Fairtrade: is it really fair to ask us to look for this label?
- Published on Wednesday, 04 July 2012 21:53
- Last Updated on 04 July 2012
- Monica Costa
- 1 Comment
I used to view with suspicion all type of marketing around Fairtrade simply because I wasn’t really aware of what Fairtrade really was until my 5 year old son one day came home from school saying that we needed to buy only Fairtrade goods in order not to exploit the farmers …
Let me tell you that at first I was a bit upset as I thought the school was trying to brainwash my child on buying certain brands but then I did my research and I actually went to the bottom of the issue.
This is what I found out:
1) Millions of farmers depend on selling their crops to survive, but when prices drop it can spell disaster. If farmers earn less than it costs to run their farm, they face real hardship. Fairtrade makes sure that farmers and producer organisations get a fair and stable price for their products to help them support their families and invest in a better future.
2) It’s important that people about these issues because it’s only fair that the people who produce what we eat, wear and use should get paid enough to live on and a chance to improve their lives. And no-one has to do it alone.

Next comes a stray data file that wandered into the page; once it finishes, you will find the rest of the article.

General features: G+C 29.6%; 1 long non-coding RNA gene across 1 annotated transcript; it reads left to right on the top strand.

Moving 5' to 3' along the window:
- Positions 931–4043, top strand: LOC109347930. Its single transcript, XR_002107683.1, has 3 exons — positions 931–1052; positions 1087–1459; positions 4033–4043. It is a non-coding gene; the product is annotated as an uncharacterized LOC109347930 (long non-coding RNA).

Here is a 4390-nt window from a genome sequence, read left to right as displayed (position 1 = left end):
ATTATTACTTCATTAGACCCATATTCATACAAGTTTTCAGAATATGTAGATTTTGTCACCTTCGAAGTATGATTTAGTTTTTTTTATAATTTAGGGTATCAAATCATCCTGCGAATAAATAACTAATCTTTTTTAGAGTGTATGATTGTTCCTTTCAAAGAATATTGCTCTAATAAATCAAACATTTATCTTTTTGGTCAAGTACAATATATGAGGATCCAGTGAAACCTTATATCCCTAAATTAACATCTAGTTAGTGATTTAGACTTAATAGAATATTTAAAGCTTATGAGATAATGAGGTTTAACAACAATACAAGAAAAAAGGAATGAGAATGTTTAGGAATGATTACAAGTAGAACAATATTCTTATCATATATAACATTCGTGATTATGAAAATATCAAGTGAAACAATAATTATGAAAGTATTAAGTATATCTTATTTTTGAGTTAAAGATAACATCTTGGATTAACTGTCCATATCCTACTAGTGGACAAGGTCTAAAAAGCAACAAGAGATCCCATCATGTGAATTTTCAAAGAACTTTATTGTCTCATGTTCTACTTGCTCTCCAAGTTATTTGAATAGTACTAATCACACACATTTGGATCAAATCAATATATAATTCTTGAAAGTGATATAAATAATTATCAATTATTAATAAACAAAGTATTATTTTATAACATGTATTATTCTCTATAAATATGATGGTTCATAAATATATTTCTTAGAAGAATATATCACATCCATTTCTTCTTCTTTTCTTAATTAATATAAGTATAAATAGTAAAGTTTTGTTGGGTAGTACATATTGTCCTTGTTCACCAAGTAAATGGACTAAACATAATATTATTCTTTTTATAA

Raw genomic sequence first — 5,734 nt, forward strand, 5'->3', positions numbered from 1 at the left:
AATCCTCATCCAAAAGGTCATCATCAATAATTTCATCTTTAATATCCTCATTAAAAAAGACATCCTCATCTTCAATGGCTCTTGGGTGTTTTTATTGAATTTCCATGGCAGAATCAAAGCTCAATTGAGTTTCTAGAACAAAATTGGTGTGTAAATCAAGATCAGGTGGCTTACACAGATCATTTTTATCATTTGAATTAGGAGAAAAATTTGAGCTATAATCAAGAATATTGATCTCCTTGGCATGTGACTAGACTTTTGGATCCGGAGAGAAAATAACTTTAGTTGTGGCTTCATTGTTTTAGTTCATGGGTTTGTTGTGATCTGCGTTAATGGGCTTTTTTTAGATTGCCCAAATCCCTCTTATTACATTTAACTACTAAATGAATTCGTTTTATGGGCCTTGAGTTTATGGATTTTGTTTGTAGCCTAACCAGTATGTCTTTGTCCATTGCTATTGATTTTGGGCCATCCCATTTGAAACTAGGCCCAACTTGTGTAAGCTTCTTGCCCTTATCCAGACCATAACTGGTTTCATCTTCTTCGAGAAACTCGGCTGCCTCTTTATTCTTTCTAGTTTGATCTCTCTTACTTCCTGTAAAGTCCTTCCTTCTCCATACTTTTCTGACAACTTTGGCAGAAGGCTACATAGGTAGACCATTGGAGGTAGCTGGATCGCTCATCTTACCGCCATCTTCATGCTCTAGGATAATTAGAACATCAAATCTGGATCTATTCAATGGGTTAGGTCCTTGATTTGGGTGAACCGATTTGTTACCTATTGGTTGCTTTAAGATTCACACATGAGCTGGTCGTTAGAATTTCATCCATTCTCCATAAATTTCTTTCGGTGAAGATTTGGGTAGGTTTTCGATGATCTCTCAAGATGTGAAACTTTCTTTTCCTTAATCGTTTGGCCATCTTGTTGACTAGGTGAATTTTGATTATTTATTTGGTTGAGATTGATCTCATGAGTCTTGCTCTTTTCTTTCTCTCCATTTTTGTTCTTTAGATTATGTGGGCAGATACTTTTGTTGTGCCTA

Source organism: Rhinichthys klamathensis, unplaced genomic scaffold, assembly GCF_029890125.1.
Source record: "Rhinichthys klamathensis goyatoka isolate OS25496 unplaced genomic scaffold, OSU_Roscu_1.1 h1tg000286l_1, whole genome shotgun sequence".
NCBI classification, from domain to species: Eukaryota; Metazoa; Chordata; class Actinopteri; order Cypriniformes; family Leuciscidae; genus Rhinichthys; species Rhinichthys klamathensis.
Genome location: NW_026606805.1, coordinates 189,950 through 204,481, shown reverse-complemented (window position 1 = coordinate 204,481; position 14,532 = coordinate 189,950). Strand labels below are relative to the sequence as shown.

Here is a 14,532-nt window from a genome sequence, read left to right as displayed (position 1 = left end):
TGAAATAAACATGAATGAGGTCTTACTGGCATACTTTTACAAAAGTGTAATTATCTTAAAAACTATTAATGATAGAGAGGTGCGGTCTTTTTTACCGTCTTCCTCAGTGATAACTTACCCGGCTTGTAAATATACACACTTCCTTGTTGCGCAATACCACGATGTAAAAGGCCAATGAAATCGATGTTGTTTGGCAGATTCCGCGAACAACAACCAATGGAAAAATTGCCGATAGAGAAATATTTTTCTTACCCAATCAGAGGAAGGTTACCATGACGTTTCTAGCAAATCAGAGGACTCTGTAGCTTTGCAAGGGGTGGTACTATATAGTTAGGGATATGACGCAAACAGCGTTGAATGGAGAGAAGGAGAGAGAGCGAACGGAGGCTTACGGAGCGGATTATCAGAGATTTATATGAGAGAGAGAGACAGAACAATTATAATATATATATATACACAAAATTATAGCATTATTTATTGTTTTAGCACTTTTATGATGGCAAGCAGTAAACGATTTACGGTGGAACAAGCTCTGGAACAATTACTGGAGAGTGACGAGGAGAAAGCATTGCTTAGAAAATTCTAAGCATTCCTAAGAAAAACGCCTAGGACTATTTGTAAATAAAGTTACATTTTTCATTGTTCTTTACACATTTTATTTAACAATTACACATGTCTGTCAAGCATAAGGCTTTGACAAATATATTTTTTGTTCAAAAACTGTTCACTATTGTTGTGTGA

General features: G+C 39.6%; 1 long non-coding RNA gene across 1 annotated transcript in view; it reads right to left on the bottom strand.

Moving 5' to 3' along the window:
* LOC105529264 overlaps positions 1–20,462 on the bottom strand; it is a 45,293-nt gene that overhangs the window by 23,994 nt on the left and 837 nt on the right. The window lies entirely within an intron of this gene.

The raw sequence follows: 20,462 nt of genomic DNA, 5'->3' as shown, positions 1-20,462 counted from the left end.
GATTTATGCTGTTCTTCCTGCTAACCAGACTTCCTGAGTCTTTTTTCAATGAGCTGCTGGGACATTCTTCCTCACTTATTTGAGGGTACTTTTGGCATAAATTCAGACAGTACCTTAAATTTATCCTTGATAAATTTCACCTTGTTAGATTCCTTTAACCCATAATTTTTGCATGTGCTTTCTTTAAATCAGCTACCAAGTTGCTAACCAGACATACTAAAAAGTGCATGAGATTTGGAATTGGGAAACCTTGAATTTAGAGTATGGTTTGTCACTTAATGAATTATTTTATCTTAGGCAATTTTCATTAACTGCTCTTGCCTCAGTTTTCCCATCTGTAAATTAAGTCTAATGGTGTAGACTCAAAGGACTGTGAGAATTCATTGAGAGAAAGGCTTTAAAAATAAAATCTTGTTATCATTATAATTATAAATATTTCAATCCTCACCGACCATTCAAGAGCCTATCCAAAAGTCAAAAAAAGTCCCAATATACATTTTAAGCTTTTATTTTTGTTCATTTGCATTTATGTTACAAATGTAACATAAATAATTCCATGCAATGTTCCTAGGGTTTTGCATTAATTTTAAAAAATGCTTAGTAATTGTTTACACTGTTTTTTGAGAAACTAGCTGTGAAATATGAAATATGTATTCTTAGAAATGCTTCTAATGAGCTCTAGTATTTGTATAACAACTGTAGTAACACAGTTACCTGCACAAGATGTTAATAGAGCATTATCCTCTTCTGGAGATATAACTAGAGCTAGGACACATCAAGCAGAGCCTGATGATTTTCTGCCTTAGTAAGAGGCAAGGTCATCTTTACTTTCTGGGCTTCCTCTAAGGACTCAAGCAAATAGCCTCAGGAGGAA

3) Lots of schools supporting Fairtrade like my son’s school are doing a good job in getting involved and getting children to be sensitive towards this problem. This provides opportunities to enhance many areas of the curriculum and explore citizenship from a global perspective. It definitely gives pupils an opportunity to participate and take responsibility for their decisions (which is important in many other areas of life). It also encourages critical thinking, and offers opportunities for challenge and confidence building.
4) It’s not just ‘fair’ groceries that we can get these days but also cotton items. Check info on cotton producers. Very interesting indeed. Check also the video below. www.fairtrade.org.uk
5) If we all contribute a little bit eventually we will be making the world a fairer place – I might be a bit visionary but I truly believe in this.
I love the Fairtrade cotton advert. It really made me think.
Monica Costa founded London Mums in September 2006 after her son Diego’s birth together with a group of mothers who felt the need of meeting up regularly to share the challenges and joys of motherhood in metropolitan and multicultural London. London Mums is the FREE and independent peer support group for mums and mumpreneurs based in London https://londonmumsmagazine.com and you can connect on Twitter @londonmums